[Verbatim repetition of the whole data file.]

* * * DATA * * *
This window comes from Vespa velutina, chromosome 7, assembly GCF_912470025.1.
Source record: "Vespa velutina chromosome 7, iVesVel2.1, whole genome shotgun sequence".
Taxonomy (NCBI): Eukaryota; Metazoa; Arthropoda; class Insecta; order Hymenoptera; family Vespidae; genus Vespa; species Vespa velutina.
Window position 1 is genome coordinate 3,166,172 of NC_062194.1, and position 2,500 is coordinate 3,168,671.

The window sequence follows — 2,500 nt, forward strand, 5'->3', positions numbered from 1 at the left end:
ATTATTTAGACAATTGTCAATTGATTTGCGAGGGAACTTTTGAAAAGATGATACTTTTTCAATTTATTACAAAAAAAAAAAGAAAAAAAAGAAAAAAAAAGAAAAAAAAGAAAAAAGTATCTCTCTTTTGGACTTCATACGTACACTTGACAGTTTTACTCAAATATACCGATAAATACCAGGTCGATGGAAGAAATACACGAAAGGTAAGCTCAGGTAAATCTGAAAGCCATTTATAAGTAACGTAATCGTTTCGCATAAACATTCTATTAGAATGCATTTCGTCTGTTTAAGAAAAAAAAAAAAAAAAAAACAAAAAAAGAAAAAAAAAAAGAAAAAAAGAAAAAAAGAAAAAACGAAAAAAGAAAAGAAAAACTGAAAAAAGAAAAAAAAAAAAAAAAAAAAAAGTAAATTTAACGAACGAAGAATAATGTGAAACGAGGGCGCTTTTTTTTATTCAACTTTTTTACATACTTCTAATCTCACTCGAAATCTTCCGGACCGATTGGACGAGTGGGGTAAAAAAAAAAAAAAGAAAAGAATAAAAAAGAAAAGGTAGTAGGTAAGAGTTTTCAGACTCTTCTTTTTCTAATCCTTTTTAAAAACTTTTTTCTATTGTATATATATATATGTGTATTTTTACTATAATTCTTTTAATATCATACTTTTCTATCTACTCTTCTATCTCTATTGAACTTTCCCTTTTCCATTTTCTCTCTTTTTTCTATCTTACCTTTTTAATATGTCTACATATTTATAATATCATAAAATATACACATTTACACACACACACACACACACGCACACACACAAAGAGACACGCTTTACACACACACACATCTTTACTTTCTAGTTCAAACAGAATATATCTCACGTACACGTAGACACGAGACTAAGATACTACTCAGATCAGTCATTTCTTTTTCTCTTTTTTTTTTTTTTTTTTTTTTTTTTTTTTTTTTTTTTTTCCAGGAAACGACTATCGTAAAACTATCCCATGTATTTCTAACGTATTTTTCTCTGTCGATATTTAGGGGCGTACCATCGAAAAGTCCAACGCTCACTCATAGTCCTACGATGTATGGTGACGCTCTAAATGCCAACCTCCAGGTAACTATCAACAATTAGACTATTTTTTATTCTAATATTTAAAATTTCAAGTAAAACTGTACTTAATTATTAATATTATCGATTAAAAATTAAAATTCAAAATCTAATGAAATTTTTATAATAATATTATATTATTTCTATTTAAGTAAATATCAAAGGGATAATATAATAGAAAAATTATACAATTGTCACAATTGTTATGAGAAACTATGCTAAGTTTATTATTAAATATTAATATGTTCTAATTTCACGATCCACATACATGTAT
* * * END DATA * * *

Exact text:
This window comes from Vespa velutina, chromosome 7, assembly GCF_912470025.1.
Source record: "Vespa velutina chromosome 7, iVesVel2.1, whole genome shotgun sequence".
Taxonomy (NCBI): Eukaryota; Metazoa; Arthropoda; class Insecta; order Hymenoptera; family Vespidae; genus Vespa; species Vespa velutina.
Window position 1 is genome coordinate 3,166,172 of NC_062194.1, and position 2,500 is coordinate 3,168,671.

The window sequence follows — 2,500 nt, forward strand, 5'->3', positions numbered from 1 at the left end:
ATTATTTAGACAATTGTCAATTGATTTGCGAGGGAACTTTTGAAAAGATGATACTTTTTCAATTTATTACAAAAAAAAAAAGAAAAAAAAGAAAAAAAAAGAAAAAAAAGAAAAAAGTATCTCTCTTTTGGACTTCATACGTACACTTGACAGTTTTACTCAAATATACCGATAAATACCAGGTCGATGGAAGAAATACACGAAAGGTAAGCTCAGGTAAATCTGAAAGCCATTTATAAGTAACGTAATCGTTTCGCATAAACATTCTATTAGAATGCATTTCGTCTGTTTAAGAAAAAAAAAAAAAAAAAAACAAAAAAAGAAAAAAAAAAAGAAAAAAAGAAAAAAAGAAAAAACGAAAAAAGAAAAGAAAAACTGAAAAAAGAAAAAAAAAAAAAAAAAAAAAAGTAAATTTAACGAACGAAGAATAATGTGAAACGAGGGCGCTTTTTTTTATTCAACTTTTTTACATACTTCTAATCTCACTCGAAATCTTCCGGACCGATTGGACGAGTGGGGTAAAAAAAAAAAAAAGAAAAGAATAAAAAAGAAAAGGTAGTAGGTAAGAGTTTTCAGACTCTTCTTTTTCTAATCCTTTTTAAAAACTTTTTTCTATTGTATATATATATATGTGTATTTTTACTATAATTCTTTTAATATCATACTTTTCTATCTACTCTTCTATCTCTATTGAACTTTCCCTTTTCCATTTTCTCTCTTTTTTCTATCTTACCTTTTTAATATGTCTACATATTTATAATATCATAAAATATACACATTTACACACACACACACACACACGCACACACACAAAGAGACACGCTTTACACACACACACATCTTTACTTTCTAGTTCAAACAGAATATATCTCACGTACACGTAGACACGAGACTAAGATACTACTCAGATCAGTCATTTCTTTTTCTCTTTTTTTTTTTTTTTTTTTTTTTTTTTTTTTTTTTTTTTTCCAGGAAACGACTATCGTAAAACTATCCCATGTATTTCTAACGTATTTTTCTCTGTCGATATTTAGGGGCGTACCATCGAAAAGTCCAACGCTCACTCATAGTCCTACGATGTATGGTGACGCTCTAAATGCCAACCTCCAGGTAACTATCAACAATTAGACTATTTTTTATTCTAATATTTAAAATTTCAAGTAAAACTGTACTTAATTATTAATATTATCGATTAAAAATTAAAATTCAAAATCTAATGAAATTTTTATAATAATATTATATTATTTCTATTTAAGTAAATATCAAAGGGATAATATAATAGAAAAATTATACAATTGTCACAATTGTTATGAGAAACTATGCTAAGTTTATTATTAAATATTAATATGTTCTAATTTCACGATCCACATACATGTAT